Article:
Blog snapshot – my recommendations at a glance!
- 300 Years of Flute Music
- Drouet: Rondeau from Sonata in A minor (Three Little Sonatas)
- Frederick the Great: Allegro assai from Sonata in A minor, Spitta No. 21
- Giuseppe Rabboni: Sonata No 10 in D minor from Sonatas for Flute and Piano
- Sunrise, Sunset from Roll Over Bach arranged Gorb
- Caprice by Richard Lane
- Spanish Dance by Wilhelm Popp from Romantic Miniatures Vol 1
- Gypsies Dance from A Bizet Notebook arranged Simon Hunt
- Icing on the Cake by Helen Madden from 20 Fantastic Studies
A question for you – what makes a good grade 5 flute player?
It’s notoriously difficult to excel at this grade so it is perhaps an interesting exercise to think about which of the following your potential candidate might possess before matching them up with repertoire. :
- The basics – a more developed sound with increased finger speed, and snappier tonguing
- More stylistic awareness which results in the choice of a balanced programme
- Confidence in their playing and the ability to take ownership of the performance
The ABRSM book for this grade is very strong and will challenge all these questions most successfully. But even so there is plenty of variety and quality to be found elsewhere. There will come a time when the examiners will be very happy to hear some new music!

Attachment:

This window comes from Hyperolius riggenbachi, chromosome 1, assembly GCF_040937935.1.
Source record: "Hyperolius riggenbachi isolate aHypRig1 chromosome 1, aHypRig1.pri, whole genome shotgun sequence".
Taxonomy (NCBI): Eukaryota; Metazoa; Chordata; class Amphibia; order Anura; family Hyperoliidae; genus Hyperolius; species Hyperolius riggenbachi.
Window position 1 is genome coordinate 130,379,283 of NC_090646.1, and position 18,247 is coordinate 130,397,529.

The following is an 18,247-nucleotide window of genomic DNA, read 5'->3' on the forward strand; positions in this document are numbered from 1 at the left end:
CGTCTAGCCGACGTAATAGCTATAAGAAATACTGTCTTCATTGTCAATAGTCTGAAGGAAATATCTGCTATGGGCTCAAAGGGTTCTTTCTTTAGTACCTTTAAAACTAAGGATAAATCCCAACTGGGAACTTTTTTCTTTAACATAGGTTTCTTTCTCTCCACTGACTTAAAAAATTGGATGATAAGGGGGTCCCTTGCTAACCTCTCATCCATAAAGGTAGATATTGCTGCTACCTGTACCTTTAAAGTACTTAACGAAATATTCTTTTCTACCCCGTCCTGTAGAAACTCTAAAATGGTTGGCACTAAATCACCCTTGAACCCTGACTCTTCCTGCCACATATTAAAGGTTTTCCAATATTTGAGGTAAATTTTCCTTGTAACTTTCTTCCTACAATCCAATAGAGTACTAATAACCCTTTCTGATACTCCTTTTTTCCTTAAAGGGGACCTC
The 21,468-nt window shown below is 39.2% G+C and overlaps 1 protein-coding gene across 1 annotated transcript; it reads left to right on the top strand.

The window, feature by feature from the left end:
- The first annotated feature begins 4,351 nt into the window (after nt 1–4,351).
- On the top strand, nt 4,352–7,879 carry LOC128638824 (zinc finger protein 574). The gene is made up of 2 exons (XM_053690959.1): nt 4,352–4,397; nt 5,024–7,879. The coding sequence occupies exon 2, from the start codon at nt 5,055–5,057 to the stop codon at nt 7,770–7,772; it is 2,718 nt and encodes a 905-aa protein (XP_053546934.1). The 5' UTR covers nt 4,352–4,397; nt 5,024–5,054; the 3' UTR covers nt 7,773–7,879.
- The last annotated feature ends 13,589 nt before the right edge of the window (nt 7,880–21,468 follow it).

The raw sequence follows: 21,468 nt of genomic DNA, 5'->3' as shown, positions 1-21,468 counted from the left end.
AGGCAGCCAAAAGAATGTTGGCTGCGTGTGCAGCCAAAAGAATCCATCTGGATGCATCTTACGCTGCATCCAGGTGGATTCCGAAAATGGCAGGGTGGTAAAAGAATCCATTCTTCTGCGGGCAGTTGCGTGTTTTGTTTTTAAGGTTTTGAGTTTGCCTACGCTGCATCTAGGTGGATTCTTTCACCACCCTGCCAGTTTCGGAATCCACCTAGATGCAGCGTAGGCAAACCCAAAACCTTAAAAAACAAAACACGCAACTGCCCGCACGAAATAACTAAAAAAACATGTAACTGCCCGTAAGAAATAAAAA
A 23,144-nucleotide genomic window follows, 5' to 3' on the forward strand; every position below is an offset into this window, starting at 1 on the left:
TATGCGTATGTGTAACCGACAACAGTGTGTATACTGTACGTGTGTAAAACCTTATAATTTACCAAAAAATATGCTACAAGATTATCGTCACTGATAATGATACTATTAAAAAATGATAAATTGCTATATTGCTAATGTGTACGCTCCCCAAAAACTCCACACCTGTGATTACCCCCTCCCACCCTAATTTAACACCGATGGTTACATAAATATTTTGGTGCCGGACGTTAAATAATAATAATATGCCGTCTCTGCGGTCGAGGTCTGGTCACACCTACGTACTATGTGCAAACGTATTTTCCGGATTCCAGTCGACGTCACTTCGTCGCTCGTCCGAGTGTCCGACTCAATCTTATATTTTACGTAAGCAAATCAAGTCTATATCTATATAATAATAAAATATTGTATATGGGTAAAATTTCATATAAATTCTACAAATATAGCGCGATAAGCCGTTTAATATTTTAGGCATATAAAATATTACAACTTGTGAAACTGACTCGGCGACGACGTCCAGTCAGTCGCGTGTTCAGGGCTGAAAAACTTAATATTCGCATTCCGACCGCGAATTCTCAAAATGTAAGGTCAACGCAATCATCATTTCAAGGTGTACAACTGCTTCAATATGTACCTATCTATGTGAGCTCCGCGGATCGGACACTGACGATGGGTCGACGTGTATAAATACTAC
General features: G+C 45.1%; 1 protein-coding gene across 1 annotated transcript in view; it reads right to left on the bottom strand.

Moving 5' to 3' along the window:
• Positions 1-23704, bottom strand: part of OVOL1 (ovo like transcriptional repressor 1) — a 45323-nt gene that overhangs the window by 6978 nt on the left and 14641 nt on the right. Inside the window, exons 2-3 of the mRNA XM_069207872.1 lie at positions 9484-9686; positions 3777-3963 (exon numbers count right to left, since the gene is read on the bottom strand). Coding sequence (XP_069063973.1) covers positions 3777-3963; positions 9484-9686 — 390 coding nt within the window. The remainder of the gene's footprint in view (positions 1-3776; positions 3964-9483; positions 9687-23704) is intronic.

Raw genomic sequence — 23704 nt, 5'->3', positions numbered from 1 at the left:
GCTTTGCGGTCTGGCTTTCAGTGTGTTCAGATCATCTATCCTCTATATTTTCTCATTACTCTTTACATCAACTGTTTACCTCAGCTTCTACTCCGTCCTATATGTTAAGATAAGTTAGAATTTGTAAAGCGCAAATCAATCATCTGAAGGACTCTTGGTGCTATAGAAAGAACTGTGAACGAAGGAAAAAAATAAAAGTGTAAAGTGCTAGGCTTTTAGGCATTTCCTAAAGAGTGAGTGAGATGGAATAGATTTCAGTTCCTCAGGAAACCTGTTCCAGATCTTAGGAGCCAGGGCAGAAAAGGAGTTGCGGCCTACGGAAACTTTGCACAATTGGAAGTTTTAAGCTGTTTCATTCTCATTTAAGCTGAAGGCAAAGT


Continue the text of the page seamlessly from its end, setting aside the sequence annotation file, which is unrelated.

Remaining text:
This is a classic list including the usual mix of Handel, Telemann and Beethoven, plus an arrangement of the Dvorak Humoresque. The Allegro from the Sonata in G major by Pietro Locatelli from 300 Years of Flute Music will also be very popular and used a great deal.
This compilation is also included at grades 4, 6, 7 and 8 – another great value purchase!
Drouet: Rondeau from Sonata in A minor (Three Little Sonatas)
If you didn’t include the Cantabile from this Sonata for grade 4, here is another chance to explore Drouet’s charming style. Easy on the eye, ears and technique, this is a good way to learn about structure as the movement uses repeats and da capos in a more intricate way than usual. You’ll love it!
Frederick the Great: Allegro assai from Sonata in A minor, Spitta No. 21
The music of the flute enthusiast Frederick the Great has been overshadowed by that of his teacher Quantz and is not often played. This Allegro, together with another one set for grade 7 are both really interesting.
Mainly set in the middle register, the articulation is tricky but the small range of notes used helps to limit the technical demands. It’s rhythmically engaging and lovely to play. You can purchase this Sonata separately but if you have fallen head over heels for Frederick’s charms, this and the equally appealing Sonata No 76 set for grade 7 are available in one volume!
Giuseppe Rabboni: Sonata No 10 in D minor from Sonatas for Flute and Piano
If these sonatas have passed you by, you are in for a real treat! Although the book appears expensive it is set for grades 6 and 7 too, and includes a demonstration and playalong CD. This is beautiful and worth the purchase price alone!